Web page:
] and has been widely used in medical populations and epidemiological studies. For each of the 32 items, parents are asked to rate their child's behavioral and/or emotional functioning using a Likert scale ranging from 1 (“Not True”) to 3 (“Often True”). Factor analyses in the normative sample resulted in five scales: depression/anxiety, headstrong behavior, attention deficit, social withdrawal, and antisocial behavior.[19
] This original factor structure has been cross-validated in a large cohort of adolescent survivors of childhood cancer.[14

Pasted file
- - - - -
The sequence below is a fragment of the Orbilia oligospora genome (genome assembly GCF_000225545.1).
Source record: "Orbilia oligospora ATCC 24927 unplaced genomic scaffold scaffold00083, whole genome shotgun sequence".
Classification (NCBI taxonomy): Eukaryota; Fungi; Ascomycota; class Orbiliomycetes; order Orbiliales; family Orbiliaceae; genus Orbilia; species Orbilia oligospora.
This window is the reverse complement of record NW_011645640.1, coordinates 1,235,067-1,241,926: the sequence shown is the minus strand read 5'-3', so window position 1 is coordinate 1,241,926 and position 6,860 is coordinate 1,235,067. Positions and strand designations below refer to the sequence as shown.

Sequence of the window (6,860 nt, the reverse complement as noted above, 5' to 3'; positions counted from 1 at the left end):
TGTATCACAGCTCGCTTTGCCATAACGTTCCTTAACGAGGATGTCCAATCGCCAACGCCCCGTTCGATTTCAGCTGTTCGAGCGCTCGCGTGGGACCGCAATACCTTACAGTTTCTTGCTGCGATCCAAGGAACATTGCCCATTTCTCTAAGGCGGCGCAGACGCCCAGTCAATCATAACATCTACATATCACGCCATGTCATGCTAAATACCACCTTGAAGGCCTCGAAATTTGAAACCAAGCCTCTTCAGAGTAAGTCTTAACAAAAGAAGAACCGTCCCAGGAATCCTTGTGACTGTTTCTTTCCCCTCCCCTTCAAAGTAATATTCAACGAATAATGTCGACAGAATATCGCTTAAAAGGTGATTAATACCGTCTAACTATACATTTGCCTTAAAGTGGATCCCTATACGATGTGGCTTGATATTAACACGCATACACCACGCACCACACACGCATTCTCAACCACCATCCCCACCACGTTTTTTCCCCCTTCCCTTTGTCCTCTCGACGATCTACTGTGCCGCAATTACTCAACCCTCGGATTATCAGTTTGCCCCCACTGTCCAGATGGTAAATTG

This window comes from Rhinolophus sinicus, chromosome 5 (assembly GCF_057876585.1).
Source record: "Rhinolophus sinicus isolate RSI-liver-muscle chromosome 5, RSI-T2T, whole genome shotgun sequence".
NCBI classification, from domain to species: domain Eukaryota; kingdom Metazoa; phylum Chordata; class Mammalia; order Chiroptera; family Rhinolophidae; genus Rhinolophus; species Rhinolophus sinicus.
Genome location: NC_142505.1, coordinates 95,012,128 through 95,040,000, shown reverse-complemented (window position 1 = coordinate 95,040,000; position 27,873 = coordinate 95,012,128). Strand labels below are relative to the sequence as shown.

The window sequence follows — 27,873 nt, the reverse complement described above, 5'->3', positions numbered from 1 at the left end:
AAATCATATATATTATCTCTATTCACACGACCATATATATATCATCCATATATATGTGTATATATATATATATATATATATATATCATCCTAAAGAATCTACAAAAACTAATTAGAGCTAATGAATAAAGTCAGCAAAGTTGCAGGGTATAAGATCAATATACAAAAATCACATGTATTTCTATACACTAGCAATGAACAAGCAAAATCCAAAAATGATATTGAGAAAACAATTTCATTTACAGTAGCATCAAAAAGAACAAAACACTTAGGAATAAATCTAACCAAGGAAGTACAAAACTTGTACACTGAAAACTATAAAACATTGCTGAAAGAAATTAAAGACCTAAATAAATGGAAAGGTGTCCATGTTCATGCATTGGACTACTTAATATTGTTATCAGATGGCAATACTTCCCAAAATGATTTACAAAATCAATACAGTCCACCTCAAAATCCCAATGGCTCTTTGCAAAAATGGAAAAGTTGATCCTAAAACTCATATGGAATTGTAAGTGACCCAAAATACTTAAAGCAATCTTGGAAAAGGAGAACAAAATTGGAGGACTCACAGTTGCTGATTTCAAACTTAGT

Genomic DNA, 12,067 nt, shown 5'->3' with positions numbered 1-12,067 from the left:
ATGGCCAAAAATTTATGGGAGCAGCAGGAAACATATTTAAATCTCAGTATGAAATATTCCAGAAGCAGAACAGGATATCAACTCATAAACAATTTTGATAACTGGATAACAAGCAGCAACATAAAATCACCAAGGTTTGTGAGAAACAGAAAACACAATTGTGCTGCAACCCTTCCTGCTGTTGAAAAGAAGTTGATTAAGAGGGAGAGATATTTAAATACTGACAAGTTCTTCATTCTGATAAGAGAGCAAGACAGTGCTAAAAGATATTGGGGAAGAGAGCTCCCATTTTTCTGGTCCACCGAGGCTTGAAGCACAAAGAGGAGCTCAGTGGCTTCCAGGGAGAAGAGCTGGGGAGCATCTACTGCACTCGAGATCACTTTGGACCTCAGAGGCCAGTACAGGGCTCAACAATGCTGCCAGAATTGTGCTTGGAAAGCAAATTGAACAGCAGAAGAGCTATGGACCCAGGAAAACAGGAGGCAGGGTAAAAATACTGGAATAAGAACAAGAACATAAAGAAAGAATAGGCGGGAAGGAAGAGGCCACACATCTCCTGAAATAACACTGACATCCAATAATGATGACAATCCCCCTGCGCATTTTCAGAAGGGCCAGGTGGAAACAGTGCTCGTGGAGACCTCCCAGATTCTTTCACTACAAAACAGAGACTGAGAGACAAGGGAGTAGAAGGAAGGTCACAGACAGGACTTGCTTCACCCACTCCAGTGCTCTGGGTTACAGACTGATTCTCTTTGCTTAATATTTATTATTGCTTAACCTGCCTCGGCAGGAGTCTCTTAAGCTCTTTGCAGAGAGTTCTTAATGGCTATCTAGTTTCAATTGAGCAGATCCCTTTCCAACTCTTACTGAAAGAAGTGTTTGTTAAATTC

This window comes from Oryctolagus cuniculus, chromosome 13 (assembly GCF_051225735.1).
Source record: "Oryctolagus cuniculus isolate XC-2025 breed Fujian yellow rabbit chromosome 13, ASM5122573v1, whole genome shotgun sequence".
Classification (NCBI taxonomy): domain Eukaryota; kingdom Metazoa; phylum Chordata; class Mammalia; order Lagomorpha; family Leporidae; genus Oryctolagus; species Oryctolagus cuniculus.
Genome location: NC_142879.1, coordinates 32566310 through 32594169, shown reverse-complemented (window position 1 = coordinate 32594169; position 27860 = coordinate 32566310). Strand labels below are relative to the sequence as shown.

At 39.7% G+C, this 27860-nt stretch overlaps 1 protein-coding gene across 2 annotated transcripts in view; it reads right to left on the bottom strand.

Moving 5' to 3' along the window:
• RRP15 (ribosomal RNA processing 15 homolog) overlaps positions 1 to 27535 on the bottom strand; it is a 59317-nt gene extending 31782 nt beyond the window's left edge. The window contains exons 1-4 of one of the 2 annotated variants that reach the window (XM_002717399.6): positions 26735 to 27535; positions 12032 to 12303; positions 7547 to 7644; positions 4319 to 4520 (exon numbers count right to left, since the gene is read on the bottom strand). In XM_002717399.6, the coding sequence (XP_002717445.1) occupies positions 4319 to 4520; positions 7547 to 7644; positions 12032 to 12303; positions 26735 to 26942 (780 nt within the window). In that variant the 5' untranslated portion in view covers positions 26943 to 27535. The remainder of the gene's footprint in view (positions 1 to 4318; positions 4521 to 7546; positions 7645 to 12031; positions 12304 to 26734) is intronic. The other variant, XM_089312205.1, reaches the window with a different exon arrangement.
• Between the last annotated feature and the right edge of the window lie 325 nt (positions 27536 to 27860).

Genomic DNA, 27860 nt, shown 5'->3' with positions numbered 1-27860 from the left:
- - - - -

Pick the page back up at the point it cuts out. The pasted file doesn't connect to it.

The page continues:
] For the current study, participants were classified according to whether or not they displayed impairment on each of these factors, with impairment defined as having a level of problematic symptoms that occur in ≤ 10% of the original normative standardization sample.[19
Adult weight status and health behavior outcomes were collected during the 2003 Follow-Up survey. Body mass index (BMI) was calculated to indicate weight status. In order to adjust for adolescent BMI, height and weight was also obtained during the Baseline survey and was compared to national norms,[21
] and classified as follows: underweight = BMI < 5th
percentile, normal weight = BMI 5th
percentile, overweight = BMI 85th
percentile; and obese = BMI ≥ 95th